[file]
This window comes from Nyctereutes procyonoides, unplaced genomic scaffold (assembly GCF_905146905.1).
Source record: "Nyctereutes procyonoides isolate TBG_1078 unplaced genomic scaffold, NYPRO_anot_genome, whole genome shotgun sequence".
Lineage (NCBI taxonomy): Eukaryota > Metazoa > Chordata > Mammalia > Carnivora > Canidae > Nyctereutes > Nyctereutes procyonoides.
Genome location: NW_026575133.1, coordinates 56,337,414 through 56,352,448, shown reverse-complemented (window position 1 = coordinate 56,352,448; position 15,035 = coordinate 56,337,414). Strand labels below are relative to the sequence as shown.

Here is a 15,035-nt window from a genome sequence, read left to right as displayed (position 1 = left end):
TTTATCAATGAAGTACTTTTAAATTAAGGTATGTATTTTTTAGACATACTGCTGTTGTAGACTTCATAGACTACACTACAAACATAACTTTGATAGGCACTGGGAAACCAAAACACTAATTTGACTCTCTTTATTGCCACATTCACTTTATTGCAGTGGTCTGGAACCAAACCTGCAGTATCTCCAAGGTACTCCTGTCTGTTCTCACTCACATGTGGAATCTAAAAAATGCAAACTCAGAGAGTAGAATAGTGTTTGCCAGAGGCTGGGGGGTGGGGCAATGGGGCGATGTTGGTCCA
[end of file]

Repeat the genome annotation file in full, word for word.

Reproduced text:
This window comes from Nyctereutes procyonoides, unplaced genomic scaffold (assembly GCF_905146905.1).
Source record: "Nyctereutes procyonoides isolate TBG_1078 unplaced genomic scaffold, NYPRO_anot_genome, whole genome shotgun sequence".
Lineage (NCBI taxonomy): Eukaryota > Metazoa > Chordata > Mammalia > Carnivora > Canidae > Nyctereutes > Nyctereutes procyonoides.
Genome location: NW_026575133.1, coordinates 56,337,414 through 56,352,448, shown reverse-complemented (window position 1 = coordinate 56,352,448; position 15,035 = coordinate 56,337,414). Strand labels below are relative to the sequence as shown.

Here is a 15,035-nt window from a genome sequence, read left to right as displayed (position 1 = left end):
TTTATCAATGAAGTACTTTTAAATTAAGGTATGTATTTTTTAGACATACTGCTGTTGTAGACTTCATAGACTACACTACAAACATAACTTTGATAGGCACTGGGAAACCAAAACACTAATTTGACTCTCTTTATTGCCACATTCACTTTATTGCAGTGGTCTGGAACCAAACCTGCAGTATCTCCAAGGTACTCCTGTCTGTTCTCACTCACATGTGGAATCTAAAAAATGCAAACTCAGAGAGTAGAATAGTGTTTGCCAGAGGCTGGGGGGTGGGGCAATGGGGCGATGTTGGTCCA